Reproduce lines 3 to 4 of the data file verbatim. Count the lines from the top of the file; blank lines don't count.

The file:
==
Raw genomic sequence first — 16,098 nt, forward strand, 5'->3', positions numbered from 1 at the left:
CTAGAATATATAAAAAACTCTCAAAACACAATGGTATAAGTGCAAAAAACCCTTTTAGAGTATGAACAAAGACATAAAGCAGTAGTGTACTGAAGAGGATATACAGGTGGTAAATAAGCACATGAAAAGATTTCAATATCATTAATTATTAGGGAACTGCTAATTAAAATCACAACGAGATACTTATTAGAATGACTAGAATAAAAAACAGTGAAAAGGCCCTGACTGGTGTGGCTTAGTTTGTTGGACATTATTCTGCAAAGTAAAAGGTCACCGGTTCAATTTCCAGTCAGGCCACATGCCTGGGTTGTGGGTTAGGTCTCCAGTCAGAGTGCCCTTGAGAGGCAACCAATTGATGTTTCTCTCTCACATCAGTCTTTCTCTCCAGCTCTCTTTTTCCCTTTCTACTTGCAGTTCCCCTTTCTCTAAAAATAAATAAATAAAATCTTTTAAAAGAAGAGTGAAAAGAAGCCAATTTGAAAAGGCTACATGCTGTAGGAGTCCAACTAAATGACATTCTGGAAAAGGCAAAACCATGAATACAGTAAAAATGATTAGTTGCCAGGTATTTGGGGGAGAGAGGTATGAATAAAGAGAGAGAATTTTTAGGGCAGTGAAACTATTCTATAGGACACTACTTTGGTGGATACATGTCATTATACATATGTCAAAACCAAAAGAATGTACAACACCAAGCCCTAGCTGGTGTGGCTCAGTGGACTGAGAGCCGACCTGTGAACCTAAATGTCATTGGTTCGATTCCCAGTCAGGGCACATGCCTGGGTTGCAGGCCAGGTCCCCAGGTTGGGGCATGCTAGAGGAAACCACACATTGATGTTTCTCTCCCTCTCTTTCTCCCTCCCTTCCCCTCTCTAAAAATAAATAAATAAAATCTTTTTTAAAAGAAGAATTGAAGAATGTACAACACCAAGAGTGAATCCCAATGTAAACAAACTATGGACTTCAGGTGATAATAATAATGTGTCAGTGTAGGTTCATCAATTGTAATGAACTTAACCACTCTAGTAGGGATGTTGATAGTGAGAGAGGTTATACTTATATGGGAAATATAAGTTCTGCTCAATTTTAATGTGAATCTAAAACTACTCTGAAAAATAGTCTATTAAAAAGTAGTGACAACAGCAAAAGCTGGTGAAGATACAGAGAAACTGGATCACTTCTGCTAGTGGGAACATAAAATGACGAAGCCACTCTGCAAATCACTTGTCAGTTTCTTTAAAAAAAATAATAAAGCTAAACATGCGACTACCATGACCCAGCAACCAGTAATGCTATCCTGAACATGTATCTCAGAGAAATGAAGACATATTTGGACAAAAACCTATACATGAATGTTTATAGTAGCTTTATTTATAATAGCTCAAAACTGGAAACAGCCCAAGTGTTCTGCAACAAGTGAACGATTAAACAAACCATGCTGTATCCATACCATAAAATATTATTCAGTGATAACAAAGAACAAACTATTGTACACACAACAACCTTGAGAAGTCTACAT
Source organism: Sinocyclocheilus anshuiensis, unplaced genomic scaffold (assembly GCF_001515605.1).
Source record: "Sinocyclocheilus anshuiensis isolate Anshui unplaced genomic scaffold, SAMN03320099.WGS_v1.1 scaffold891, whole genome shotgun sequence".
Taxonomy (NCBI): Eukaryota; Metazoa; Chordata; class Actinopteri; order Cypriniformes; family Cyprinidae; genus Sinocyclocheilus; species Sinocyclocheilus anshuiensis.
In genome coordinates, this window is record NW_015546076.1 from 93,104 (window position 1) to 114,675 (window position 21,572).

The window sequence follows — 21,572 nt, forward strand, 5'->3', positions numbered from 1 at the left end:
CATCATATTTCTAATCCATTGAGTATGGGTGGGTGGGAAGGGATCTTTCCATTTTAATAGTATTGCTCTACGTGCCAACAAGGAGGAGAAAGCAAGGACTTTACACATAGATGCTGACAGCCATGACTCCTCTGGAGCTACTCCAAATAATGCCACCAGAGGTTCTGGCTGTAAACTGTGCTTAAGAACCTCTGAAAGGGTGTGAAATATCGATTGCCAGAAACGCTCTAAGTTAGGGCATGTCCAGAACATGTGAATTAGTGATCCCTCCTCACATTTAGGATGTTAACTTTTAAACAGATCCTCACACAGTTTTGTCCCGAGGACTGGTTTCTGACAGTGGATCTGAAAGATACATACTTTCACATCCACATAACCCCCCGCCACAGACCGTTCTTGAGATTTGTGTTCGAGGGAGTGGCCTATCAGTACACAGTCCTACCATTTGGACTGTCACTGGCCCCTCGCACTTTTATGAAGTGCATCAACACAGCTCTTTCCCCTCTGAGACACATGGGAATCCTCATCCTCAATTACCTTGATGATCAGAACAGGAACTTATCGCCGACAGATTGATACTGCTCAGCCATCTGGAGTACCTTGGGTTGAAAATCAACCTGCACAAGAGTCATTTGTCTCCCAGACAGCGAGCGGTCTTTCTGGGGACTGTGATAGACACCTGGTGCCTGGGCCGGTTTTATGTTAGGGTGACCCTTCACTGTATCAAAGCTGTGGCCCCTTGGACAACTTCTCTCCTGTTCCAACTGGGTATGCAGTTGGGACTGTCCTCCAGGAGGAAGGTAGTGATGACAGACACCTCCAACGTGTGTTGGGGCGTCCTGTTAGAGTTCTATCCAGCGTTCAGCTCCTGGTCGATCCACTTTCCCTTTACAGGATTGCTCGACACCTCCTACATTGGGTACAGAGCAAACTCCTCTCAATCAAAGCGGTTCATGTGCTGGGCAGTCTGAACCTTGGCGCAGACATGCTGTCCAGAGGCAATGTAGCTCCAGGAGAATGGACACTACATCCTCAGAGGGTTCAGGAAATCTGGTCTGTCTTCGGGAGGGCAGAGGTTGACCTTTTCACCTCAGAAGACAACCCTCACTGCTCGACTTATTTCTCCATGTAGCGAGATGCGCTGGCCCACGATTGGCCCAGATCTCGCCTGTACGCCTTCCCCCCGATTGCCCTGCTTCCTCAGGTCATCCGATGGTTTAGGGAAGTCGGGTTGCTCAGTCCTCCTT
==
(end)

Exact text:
Source organism: Sinocyclocheilus anshuiensis, unplaced genomic scaffold (assembly GCF_001515605.1).
Source record: "Sinocyclocheilus anshuiensis isolate Anshui unplaced genomic scaffold, SAMN03320099.WGS_v1.1 scaffold891, whole genome shotgun sequence".